The Caan Film Festival
Friday, Sep 16 - Sunday, Oct 9
Roll out the red carpet. Smile for the paparazzi. Tell Carlo he’s a dead man. It’s time for the 4th (nearly annual) Caan Film Festival. This special September edition celebrates the life, career, and legacy of the legendary James Caan, who sadly died earlier this summer. The series brings together more than a dozen films spanning half a century.
For sixty-plus years, Caan lent his incomparable magnetism to a wide spectrum of films, playing both tough guys and punching bags, talkers and mumblers, charmers and monsters. With his broad-shouldered athleticism and a granite-cut jaw, Caan brought a frank physicality to the screen, making even mild-mannered performances seem subtly threatening. Yet he also drew from a deep reserve of emotion, exemplifying a postwar American masculinity that reinvented itself one mission, one conflict, one heartbreak at a time. A son of Jewish immigrants, the Bronx-born, Sunnyside-raised Caan could have taken over the family’s meat delivery business, but instead he wound his way through competitive sports (he played football at Michigan State) before alighting upon acting, studying under Sanford Meisner during the explosion of New York talent in the early 1960s.
He appeared on TV and in bit parts in films throughout the decade before stealing the show from John Wayne and Robert Mitchum in Howard Hawks’s El Dorado (1966), and starring in queer trailblazer Curtis Harrington’s psychological horror film Games (1967). Though he auditioned for the part of Michael Corleone, he was instead cast as his brother Sonny in Francis Ford Coppola’s The Godfather (1972); his electric performance would net his only Oscar nomination. He was arguably just as great, if not even better, as conflicted crooks living on the edge in both Karel Reisz’s The Gambler (1974) and Michael Mann’s Thief (1981), films that bookended his most fruitful era on screen. Those heavy-hitting dramas notwithstanding, Caan played comedy equally well, as evidenced in two films directed by repeat collaborator Mark Rydell, Cinderella Liberty (1973) and Harry and Walter Go to New York (1976)—the latter co-starring fellow ’70s Jewish heartthrob Elliott Gould. Caan would cycle through auteurs like Robert Altman, Claude Lelouch, Richard Rush, Herbert Ross, Mel Brooks, Norman Jewison, and the mercurial Sam Peckinpah, for whom he battled ninjas in the espionage thriller The Killer Elite (1975).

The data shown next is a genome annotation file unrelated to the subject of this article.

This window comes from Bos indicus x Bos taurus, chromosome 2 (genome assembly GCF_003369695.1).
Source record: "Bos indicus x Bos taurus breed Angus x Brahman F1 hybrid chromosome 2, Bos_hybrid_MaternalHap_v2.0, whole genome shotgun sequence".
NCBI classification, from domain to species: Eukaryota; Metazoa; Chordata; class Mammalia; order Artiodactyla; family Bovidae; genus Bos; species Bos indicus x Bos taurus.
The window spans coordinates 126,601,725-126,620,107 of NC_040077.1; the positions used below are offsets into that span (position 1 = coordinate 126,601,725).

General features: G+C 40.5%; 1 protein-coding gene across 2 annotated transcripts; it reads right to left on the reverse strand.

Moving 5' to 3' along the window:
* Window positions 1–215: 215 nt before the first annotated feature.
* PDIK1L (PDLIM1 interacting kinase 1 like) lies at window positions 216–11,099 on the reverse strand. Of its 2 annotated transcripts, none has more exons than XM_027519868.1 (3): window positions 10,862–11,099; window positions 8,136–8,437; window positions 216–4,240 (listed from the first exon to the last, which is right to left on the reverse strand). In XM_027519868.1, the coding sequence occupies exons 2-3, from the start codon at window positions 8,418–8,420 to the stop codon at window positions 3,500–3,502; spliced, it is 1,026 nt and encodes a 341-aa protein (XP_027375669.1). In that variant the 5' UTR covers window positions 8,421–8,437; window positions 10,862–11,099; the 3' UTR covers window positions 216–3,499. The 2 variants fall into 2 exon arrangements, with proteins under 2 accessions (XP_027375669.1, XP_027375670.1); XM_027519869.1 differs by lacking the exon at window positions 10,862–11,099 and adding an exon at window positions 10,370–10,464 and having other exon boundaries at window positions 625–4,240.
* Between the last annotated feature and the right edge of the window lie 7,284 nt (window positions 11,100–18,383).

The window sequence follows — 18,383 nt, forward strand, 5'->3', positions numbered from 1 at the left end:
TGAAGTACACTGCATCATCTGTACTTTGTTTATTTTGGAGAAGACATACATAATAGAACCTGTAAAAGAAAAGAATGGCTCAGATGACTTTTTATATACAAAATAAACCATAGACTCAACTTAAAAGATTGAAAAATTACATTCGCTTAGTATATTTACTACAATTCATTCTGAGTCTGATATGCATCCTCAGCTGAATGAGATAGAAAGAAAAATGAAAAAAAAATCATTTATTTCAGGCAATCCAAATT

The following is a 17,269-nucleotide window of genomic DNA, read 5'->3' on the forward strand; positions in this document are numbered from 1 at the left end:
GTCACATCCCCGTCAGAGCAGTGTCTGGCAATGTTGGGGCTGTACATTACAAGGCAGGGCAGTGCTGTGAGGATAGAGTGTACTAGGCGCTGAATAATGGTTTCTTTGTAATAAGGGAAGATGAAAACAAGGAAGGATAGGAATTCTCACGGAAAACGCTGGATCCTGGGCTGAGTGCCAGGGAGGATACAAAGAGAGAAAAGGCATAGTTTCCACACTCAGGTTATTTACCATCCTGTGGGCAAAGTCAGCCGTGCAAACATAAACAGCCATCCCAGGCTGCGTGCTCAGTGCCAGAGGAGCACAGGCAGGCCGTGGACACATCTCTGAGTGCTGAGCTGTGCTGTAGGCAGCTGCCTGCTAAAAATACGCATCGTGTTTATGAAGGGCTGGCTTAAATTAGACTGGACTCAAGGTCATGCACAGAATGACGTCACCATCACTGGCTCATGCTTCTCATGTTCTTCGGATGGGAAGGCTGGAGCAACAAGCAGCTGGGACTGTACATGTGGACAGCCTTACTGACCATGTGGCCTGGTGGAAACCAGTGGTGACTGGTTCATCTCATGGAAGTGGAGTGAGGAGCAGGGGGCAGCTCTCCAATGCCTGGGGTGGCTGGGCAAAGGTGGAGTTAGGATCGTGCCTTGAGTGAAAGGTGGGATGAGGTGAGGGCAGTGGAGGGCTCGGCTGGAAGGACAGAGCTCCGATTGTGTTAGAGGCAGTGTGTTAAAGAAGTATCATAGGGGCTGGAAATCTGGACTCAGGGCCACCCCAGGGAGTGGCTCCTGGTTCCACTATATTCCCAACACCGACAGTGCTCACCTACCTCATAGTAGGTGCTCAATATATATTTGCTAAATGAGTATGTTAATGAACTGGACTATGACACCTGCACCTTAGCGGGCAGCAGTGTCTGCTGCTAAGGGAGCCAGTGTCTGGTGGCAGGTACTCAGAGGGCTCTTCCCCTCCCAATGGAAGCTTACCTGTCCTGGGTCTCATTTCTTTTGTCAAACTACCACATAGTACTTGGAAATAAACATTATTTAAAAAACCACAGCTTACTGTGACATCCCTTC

Throughout the ’80s, ’90s, and 21st century, Caan maintained a steady screen presence, from lead performances in Alien Nation (1988) and Misery (1990), invaluable supporting turns in the comedies Bottle Rocket (1996) and Elf (2003), and as the commanding patriarch in James Gray’s The Yards (2000)—fittingly set in the actor’s hometown of Sunnyside, Queens, which is situated less than a mile from Museum of the Moving Image, where his legacy and legend live on.